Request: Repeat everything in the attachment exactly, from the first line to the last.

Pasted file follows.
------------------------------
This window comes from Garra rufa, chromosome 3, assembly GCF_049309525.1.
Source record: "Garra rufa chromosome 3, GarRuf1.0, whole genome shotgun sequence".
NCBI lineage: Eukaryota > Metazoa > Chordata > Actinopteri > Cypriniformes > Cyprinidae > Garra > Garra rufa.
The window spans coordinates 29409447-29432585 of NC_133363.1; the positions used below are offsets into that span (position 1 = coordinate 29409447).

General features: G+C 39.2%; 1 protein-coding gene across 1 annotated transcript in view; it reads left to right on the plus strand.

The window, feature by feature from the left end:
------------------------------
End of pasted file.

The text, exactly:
This window comes from Garra rufa, chromosome 3, assembly GCF_049309525.1.
Source record: "Garra rufa chromosome 3, GarRuf1.0, whole genome shotgun sequence".
NCBI lineage: Eukaryota > Metazoa > Chordata > Actinopteri > Cypriniformes > Cyprinidae > Garra > Garra rufa.
The window spans coordinates 29409447-29432585 of NC_133363.1; the positions used below are offsets into that span (position 1 = coordinate 29409447).

General features: G+C 39.2%; 1 protein-coding gene across 1 annotated transcript in view; it reads left to right on the plus strand.

The window, feature by feature from the left end: